|"As for us, there’s no question—we can’t keep quiet about what we’ve seen and heard" (Acts 4:20, The Message Bible).
By Bishop Robert Hayes Jr.
The disciples saw firsthand the miracle of that first Easter morning. But what if they had kept to themselves all they had seen and heard? There is another part to this timeless Christian story.
The disciples faithfully carried forward the Message from that day. Without their continuing witness, the church would not be here now.
Yes, our Easter Sunday celebrations have concluded for another year. But our transformational work is not done. On the church’s liturgical calendar, we are moving through the seven Sundays of Easter and onward to Pentecost Sunday (May 23), marking the birthday of the church.
There is no better time than now for you and me to focus on the other side of Easter. What we must do as followers of the Risen Lord is what those first disciples did: Go out and proclaim boldly the significance of that first Easter morning. Let us tell what we today have seen and heard.
Let me share with you how we can best go about the task.
One of the biggest problems we have in witnessing is our inability to convince other people that we know the Christ we serve.
Others look at us, at how we live. They can see clearly when a person does not know anything about the Master he or she claims to serve.
To tell others about this Risen Savior, you must have firsthand experience of encountering him. Acts 4:20 declares, "We cannot keep quiet about what we’ve seen and heard." Therefore, in order for you to witness to his death and resurrection, Jesus has to be alive in you!
In this day and age, it is not enough to cultivate a Christian personality. No longer is it sufficient to be a good example. Nor can we simply talk about this wonderful Savior and expect to lead others to Christ.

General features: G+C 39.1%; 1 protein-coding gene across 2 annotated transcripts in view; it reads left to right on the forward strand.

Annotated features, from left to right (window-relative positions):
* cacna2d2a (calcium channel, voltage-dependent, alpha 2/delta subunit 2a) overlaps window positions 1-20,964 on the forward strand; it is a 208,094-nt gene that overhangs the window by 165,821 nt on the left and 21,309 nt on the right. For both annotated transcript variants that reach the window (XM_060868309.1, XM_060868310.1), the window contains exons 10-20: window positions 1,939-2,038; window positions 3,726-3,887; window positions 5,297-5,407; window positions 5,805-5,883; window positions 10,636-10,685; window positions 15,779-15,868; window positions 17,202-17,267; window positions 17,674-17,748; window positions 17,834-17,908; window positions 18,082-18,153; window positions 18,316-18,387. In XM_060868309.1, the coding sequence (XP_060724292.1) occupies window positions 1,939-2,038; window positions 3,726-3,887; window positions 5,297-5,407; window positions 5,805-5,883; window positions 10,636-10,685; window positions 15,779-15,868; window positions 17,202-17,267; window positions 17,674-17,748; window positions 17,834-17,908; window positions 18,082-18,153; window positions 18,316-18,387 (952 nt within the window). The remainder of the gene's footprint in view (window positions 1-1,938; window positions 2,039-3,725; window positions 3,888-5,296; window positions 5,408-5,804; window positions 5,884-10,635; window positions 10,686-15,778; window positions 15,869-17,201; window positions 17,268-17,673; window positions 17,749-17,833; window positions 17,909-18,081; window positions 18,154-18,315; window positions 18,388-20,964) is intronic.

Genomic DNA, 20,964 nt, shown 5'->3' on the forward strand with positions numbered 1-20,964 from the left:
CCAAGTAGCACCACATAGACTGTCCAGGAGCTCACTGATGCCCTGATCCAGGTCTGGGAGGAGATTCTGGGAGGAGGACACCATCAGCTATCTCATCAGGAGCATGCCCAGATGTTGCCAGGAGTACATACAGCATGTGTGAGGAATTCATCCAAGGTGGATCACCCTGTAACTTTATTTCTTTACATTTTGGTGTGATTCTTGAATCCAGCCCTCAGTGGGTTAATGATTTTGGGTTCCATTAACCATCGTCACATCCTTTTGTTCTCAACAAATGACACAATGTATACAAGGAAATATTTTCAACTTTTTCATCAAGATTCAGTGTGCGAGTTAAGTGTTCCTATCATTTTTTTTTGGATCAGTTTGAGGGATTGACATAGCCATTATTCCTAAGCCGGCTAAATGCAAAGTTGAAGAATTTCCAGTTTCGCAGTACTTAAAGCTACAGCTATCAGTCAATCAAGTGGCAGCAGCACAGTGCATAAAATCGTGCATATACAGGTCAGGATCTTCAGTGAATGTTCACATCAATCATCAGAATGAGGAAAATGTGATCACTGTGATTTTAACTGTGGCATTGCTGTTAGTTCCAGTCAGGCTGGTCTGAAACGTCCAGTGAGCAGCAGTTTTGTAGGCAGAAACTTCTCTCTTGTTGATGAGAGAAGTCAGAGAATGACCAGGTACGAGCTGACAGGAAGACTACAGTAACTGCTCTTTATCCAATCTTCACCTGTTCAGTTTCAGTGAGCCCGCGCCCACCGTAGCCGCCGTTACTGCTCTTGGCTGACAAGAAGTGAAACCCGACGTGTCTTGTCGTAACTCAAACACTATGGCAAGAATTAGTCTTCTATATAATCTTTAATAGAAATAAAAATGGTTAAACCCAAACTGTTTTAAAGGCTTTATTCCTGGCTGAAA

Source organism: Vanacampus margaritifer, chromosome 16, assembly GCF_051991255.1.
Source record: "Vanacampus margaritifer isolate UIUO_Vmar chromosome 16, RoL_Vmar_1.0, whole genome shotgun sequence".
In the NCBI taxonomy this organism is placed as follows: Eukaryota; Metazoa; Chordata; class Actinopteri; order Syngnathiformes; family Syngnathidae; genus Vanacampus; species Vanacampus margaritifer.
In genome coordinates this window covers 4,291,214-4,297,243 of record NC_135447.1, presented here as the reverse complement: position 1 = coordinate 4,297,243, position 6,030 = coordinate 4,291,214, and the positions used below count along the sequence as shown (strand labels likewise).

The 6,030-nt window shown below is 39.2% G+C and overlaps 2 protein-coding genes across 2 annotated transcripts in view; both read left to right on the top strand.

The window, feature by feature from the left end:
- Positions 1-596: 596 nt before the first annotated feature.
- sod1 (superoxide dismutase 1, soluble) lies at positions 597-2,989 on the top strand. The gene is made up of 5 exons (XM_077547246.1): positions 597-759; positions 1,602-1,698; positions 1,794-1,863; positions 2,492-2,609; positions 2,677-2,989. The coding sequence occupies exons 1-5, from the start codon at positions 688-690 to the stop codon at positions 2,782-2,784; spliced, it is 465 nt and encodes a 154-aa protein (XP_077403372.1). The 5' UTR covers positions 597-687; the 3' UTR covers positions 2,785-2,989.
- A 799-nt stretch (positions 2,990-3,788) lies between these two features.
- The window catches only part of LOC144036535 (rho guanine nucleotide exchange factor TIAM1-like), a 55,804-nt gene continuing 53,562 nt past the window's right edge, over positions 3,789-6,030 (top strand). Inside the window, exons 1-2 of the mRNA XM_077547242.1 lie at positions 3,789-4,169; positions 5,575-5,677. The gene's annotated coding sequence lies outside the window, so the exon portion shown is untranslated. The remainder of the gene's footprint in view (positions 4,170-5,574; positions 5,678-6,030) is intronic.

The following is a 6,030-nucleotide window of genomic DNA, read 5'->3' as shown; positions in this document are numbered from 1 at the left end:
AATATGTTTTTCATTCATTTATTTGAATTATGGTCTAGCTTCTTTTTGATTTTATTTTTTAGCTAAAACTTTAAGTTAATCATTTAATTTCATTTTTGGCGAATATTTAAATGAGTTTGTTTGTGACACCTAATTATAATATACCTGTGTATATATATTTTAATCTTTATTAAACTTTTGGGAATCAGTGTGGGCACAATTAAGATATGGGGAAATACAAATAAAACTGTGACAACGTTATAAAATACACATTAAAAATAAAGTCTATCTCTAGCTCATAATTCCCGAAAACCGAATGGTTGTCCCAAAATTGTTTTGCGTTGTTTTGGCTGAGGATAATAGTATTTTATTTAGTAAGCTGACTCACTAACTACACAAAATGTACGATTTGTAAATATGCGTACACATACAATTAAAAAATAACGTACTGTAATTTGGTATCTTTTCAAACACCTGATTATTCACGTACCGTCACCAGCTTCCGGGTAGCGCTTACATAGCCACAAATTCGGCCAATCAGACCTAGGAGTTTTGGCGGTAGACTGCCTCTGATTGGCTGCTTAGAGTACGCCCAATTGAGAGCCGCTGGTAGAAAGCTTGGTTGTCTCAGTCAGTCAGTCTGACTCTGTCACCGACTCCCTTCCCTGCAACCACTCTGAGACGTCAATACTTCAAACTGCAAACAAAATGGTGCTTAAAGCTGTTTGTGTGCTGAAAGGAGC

It is now necessary to live the Christian life. You and I must be willing to demonstrate those things that will produce a well-rounded Christian and person and, in doing so, we ourselves will be changed.
For Christians, we witness today by
1) what we are,
2) what we say, and
3) what we do.
The early followers of Christ were so vociferous in their witnessing that the New Testament word for witness—matureo—was transliterated into our word martyr, meaning one who dies for his or her faith.
Dear friends, the other side of Easter demands that we "go and tell" the story of this great victory for us.
Go and share the story in the same way Mary did at the tomb. Go without hesitation, just as Cleopas and the other disciple did when they broke the bread and discovered that it was the Risen Lord who had walked with them as they traveled. Speak up when the opportunity presents itself to tell people how Jesus changed you and how available he is to anyone who seeks him!
J. Ralph Grant tells about a monk in the Middle Ages. His name was Martin of Basel. He came to know Christ as his Savior, but he was reluctant to confess his faith openly.
On a piece of parchment, he wrote his confession of faith: "Oh, most merciful Christ, I know that I can be saved only by the merit of thy blood. Holy Jesus, I acknowledge thy sufferings for me. I love thee! I love thee!" But after writing that confession of faith, Martin removed a stone from the wall of his chamber and hid his confession. It was not discovered for more than 100 years!
About the same time, Dr. Grant wrote, there was another monk also named Martin. He, too, discovered the great truth of the Risen Lord and of justification by faith but, unlike Martin of Basel, he confessed his faith publicly. He declared, "My Lord has confessed me before men. I will not shrink from confessing him before kings."
And that’s just what Martin Luther did! On Oct. 31, 1517, he nailed his confession of faith, called the Ninety-five Theses, on the bulletin board of the Castle Church in Wittenberg, Germany. And thus began the Protestant Reformation.
How will your witness rally others to our Risen Lord? You may not ignite Reformations, but you can change one person at a time with the news that is too good to keep. And you yourself will be changed as well.
"O for a thousand tongues to sing my great Redeemer’s praise,
The glories of my God and King, the triumphs of his grace!
My gracious Master and my God, assist me to proclaim,
To spread through all the earth abroad the honors of thy name."
("O For a Thousand Tongues to Sing," by Charles Wesley, is No. 57 in The United Methodist Hymnal)